- Farmer/Producer – Much like identifying the farm or cooperative, giving credit to the farmer and/or producer of the specific coffee in the bag is a way to not only show where the coffee came from, but also to establish the people who are creating great crops. Specific farmers who are given credit tend to be consistent and notable in their techniques. Often they are leaders in their communities, helping support the lives of many local workers. This is another version of brand recognition with coffee, and the better known coffee producers tend to elevate the quality of their products and create a trust that the coffee being purchased is worthwhile. There is little to take away from this data point if you have not experienced a coffee from the specific farmer in the past. Again, it is important to note the information when trying a new coffee, as recognizing a specific farmer/producer is useful when you remember something about it, whether it is positive or negative.
- Harvest Date – This is arguably one of the newest pieces of data being placed on modern coffee bags. The concept of seasonal freshness of coffee crops is just starting to be embraced by the population, but the end result is much more distinct, vibrant tasting coffee. Think of coffee just like any harvested crop; fresh usually tastes better. While green coffee is relatively stable in its preservation, it is also susceptible to temperature, moisture, sunlight, and large fluctuations of any of these. Without very purposeful storage methods, a green coffee that is over 1 year old from harvest has a high potential to taste “baggy” (meaning that it tastes reminiscent to the burlap bag coffee has traditionally been stored in). Some coffees lose their flavor faster, and some slower, but it never hurts to find fresh crops if you can. A harvest date is commonly stated in a range (such as March-April 2016) because the trees do not ripen evenly on every part of a farm, and it could take months for the entire batch to be picked and processed. Luckily most companies who put this information on their bags will tend to sell fresh crops anyway. When considering the harvest date it is important to remember that you will rarely find coffee which has been harvested within the past 2-3 months. This is because all coffee must go through processing, drying, resting for 6-8 weeks (which is vital), then milling, shipping across the ocean, and testing/quality control when it reaches the roasting facility. It is actually a wonder that we are able to get coffee as fresh as we do.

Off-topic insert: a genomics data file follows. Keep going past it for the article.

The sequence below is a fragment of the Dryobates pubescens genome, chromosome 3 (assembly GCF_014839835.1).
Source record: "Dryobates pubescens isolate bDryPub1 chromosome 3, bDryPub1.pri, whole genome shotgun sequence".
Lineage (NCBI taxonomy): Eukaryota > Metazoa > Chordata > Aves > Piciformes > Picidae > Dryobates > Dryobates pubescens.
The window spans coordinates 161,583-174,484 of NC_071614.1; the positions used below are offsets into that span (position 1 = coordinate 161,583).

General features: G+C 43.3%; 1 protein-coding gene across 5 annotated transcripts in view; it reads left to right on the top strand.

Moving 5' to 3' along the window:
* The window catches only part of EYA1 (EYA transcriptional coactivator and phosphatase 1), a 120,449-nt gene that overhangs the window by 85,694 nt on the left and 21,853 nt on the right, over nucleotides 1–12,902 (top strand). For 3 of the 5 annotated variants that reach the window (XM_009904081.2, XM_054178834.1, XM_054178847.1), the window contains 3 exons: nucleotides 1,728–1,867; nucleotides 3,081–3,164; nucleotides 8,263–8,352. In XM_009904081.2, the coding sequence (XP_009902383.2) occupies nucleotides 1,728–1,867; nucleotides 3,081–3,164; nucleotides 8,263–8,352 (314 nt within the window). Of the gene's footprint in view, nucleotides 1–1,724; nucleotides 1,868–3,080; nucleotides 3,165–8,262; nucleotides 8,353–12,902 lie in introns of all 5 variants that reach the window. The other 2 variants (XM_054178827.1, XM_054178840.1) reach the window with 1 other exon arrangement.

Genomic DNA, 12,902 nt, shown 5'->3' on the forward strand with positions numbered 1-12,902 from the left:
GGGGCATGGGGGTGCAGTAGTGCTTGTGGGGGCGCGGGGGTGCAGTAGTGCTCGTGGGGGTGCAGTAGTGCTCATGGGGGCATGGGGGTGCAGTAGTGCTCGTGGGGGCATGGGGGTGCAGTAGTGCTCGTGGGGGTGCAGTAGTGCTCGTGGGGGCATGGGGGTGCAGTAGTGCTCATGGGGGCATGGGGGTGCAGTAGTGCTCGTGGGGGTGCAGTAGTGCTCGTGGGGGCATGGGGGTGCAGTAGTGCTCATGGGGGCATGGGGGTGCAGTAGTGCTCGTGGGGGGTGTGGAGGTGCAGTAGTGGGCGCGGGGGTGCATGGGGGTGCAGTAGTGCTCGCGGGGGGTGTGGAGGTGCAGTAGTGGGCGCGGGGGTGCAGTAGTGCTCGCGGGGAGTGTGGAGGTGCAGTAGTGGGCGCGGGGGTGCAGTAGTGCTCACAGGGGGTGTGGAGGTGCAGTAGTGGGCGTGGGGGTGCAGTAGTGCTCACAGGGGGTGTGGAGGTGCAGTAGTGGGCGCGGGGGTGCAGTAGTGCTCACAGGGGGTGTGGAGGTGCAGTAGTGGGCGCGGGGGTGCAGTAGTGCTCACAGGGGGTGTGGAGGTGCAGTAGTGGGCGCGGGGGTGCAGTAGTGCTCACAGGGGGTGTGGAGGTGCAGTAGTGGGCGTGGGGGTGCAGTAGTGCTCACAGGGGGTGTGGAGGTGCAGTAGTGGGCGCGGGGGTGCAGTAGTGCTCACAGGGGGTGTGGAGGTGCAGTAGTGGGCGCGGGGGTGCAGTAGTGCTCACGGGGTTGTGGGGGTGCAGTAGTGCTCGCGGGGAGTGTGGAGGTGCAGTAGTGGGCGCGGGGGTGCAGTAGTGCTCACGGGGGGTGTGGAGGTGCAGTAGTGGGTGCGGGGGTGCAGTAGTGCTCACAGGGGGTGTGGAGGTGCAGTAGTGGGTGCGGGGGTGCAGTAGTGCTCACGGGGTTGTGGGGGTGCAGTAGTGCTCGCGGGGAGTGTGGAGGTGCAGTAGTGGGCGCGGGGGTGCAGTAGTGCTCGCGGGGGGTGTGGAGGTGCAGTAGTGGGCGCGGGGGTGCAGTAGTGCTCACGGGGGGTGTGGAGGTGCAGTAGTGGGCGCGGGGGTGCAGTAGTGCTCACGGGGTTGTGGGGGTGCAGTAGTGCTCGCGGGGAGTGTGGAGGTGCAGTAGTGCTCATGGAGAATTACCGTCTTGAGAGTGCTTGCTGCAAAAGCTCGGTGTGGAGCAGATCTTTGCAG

Using the above information is a bit harder to make meaningful for purchase decisions because it is more about the details. Here are some pointers on what to consider when you see this less common information:
- Pay attention to processing method. Natural may be called “Dry” and is the most distinctive process with very fruity flavors. Washed, or “Wet”, tends to indicate bright acid forward flavors. Honey, Semi-washed, and Pulped natural all tend to have some fruit left on when dried, but could essentially be another term for a washed coffee. If you find a process you don’t recognize, it may be an new version of the standards. Ask a barista if you have the opportunity about these uncommon processes.